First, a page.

There’s a theme that I’ve heard in many talks and have read in many books that has presented itself in real life to me time and time again. It’s the theme of Broke Uncle Joe. We all have a Broke Uncle Joe. You may call him by another name, but you have one for sure. So who is Broke Uncle Joe?
None of us are perfect. Subconsciously knowing that we aren’t perfect we tend to seek advice from family, friends, co-workers, and others. We do it before making small decisions and even more frequently in larger ones. Some people may even do it because they care what people think of them. Here’s the problem in seeking advice from certain people… you have to be cautious not to take poor advice from people who have good intentions.
Your family members aren’t intentionally going to give you poor advice. They’re going to tell you what they think is best for you even if they have no clue about the subject matter that is involved in the decision. As well-intentioned as their advice may be, if they don’t have knowledge of the subject matter then it may just be poor advice.
So here is where Broke Uncle Joe comes into play…
Let’s say you are thinking about starting a new business. You go tell your Broke Uncle Joe what you’re thinking and he tells you not to do it. In fact, he warns you not to do it. He tells you that it’s a bad idea and that you’d be better off saving your money or spending it on something else. Here’s the thing about Uncle Joe though, he broke. He’s been an employee his entire life and knows nothing about starting a business. He’s resolved to the mindset of work til retirement instead of working for it. He lives paycheck to paycheck and depends on his employer to put food on his table.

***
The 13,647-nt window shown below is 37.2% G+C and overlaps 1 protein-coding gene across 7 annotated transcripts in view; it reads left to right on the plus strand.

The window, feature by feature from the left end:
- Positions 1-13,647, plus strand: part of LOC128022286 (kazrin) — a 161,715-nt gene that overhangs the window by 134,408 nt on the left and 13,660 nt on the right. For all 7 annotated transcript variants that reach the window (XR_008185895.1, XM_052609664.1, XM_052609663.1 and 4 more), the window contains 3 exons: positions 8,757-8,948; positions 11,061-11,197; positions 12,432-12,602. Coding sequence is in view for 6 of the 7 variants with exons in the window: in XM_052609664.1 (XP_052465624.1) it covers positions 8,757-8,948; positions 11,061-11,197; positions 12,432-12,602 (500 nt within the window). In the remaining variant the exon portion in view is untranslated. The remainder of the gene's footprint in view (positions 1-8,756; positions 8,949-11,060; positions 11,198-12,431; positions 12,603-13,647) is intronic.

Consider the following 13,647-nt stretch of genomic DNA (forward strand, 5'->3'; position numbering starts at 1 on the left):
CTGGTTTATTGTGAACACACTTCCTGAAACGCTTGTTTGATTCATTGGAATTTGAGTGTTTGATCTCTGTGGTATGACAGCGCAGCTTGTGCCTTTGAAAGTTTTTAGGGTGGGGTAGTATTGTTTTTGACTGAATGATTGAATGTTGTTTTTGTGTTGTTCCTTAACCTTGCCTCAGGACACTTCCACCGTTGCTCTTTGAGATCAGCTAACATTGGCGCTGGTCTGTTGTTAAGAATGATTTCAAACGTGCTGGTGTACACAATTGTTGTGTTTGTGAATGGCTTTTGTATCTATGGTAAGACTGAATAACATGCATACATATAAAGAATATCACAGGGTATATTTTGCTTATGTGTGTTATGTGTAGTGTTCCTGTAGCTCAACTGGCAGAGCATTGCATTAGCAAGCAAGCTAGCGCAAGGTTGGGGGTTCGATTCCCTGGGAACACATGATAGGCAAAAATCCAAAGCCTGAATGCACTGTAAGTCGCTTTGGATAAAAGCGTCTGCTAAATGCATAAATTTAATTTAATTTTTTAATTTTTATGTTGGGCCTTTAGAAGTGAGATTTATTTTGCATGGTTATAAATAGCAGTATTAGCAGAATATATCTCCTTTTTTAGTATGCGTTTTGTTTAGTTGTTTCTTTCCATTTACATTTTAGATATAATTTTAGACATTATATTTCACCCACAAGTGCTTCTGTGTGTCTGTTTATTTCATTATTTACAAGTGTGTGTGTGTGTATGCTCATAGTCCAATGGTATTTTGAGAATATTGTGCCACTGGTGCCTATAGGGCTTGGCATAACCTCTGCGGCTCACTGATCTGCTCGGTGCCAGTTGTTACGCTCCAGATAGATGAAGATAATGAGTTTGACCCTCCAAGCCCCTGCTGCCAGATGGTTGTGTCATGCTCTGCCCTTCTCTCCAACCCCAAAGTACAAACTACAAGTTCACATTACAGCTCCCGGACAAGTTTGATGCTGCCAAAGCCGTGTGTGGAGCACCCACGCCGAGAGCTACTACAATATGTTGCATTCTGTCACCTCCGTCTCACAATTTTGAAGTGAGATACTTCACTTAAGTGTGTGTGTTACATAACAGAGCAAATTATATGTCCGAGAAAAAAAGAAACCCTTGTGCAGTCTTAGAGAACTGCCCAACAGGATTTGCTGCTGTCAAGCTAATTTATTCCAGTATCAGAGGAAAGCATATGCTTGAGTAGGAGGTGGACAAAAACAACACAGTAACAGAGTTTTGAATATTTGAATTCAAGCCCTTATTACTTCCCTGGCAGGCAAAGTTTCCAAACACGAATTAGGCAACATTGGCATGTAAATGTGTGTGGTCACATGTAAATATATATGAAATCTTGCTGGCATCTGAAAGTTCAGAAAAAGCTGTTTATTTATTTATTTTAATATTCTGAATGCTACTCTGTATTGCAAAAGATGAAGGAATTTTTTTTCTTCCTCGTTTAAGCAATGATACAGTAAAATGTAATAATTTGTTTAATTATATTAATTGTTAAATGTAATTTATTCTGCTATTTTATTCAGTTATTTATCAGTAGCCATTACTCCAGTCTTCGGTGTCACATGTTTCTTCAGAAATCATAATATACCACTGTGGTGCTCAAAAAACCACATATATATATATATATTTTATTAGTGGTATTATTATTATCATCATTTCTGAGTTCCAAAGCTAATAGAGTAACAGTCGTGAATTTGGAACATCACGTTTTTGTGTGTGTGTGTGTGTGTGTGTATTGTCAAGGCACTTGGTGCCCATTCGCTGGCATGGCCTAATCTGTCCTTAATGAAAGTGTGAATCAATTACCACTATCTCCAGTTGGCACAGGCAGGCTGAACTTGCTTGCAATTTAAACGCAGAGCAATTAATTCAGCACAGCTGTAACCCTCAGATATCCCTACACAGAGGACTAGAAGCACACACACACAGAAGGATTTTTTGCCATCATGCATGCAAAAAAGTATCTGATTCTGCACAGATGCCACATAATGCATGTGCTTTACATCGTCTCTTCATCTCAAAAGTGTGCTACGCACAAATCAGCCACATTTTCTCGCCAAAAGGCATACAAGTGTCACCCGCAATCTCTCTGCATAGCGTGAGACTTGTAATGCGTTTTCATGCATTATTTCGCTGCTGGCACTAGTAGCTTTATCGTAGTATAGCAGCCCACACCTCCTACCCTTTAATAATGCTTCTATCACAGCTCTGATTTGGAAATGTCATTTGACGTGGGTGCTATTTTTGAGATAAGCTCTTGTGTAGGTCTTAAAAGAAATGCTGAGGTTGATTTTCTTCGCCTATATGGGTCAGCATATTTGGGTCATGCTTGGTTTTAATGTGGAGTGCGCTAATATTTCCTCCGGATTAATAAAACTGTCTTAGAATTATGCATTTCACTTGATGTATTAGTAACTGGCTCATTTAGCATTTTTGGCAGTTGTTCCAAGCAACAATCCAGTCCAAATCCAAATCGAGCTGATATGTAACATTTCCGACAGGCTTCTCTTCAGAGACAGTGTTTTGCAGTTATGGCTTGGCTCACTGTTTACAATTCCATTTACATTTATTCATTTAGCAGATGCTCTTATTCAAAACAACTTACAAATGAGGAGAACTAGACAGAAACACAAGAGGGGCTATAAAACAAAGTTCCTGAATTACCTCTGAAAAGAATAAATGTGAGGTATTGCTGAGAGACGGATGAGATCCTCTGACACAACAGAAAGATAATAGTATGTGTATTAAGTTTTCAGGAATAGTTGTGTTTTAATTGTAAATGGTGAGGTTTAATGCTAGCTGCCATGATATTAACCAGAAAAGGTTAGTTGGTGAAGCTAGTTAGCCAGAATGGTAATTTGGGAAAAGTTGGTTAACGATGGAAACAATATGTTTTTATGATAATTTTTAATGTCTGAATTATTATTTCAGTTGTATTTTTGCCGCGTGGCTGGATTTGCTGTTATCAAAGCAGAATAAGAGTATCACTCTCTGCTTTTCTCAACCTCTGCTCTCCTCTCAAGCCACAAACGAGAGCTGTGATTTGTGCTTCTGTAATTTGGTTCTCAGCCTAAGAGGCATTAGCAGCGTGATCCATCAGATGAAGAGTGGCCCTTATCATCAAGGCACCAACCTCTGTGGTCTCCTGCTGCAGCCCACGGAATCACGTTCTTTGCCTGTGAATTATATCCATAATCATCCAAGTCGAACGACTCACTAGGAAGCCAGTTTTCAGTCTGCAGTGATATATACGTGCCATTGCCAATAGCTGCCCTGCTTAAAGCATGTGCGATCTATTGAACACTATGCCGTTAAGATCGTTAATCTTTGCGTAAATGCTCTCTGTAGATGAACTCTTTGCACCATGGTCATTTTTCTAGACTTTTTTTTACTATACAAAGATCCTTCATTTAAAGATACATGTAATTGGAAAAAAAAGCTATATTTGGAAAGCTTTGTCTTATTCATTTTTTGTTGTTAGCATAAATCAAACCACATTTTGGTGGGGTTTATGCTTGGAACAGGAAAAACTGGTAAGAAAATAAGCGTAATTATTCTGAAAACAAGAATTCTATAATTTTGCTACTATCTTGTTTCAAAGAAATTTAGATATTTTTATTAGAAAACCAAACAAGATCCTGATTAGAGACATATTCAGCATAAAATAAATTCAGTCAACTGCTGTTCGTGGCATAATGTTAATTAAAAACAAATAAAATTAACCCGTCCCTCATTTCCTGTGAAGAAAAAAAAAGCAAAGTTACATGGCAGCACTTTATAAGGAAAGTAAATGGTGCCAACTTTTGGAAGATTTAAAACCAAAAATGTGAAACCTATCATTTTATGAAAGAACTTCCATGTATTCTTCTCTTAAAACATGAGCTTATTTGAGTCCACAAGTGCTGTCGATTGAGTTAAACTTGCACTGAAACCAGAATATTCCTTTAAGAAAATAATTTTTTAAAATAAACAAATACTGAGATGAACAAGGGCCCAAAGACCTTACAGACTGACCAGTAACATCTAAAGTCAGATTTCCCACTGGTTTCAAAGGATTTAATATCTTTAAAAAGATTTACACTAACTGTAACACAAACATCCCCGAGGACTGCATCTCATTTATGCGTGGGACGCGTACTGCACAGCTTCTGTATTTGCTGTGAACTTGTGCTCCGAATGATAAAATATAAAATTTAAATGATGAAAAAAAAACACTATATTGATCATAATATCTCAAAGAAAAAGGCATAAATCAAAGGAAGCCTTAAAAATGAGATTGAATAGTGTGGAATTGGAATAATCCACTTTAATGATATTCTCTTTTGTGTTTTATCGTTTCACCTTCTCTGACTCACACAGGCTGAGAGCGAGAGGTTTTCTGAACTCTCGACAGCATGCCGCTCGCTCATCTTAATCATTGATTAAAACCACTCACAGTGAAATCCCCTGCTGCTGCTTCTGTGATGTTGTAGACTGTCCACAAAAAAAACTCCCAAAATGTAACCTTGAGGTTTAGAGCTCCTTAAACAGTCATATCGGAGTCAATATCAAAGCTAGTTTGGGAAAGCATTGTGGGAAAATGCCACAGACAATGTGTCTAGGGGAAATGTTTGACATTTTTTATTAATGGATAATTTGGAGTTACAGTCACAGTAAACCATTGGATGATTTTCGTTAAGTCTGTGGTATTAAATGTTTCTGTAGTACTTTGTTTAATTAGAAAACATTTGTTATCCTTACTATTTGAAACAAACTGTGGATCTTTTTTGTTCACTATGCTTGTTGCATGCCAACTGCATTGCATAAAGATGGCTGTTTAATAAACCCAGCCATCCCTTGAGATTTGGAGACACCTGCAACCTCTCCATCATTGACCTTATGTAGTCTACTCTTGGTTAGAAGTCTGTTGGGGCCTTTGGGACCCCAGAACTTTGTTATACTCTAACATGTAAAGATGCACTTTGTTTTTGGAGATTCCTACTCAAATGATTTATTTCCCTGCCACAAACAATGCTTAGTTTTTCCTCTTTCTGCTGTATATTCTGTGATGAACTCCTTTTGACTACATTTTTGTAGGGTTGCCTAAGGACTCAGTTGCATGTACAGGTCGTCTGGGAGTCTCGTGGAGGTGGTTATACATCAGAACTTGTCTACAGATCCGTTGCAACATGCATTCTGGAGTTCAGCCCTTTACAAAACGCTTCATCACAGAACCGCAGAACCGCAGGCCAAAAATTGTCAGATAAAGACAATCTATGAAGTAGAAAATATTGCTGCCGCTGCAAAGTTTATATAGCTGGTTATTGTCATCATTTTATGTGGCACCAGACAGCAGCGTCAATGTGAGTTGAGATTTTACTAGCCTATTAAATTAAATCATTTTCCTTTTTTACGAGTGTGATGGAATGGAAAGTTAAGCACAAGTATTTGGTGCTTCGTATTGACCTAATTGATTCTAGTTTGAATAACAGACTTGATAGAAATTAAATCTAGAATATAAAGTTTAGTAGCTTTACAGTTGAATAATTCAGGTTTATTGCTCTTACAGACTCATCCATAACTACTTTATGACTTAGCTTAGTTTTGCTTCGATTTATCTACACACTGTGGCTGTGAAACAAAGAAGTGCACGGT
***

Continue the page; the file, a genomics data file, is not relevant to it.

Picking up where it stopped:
So, why should you go to your Broke Uncle Joe and ask him his opinion? You shouldn’t, yet people do it ALL THE TIME except it’s not their uncle. It’s their friends. It’s their co-workers. It’s some of their family members. That’s their Uncle Joe.
Let’s say you are having marital problems. Would you think it’s wise to seek marital advice from a friend who is single or has been divorced multiple times? It doesn’t matter how many people you talk to who are similarly situated. Thomas Carlyle said it perfectly, “I do not believe in the collective wisdom of individual ignorance.”
Wouldn’t it make much more sense to seek advice from someone who has what you want? If you’re having marital issues, wouldn’t it be wise to seek counsel from someone who has a thriving marriage? If you want to be a millionaire, wouldn’t it make sense to ask millionaires how they became so wealthy instead of asking your Broke Uncle Joe who isn’t?
So keep this all in mind when you seek advice from well-intentioned people.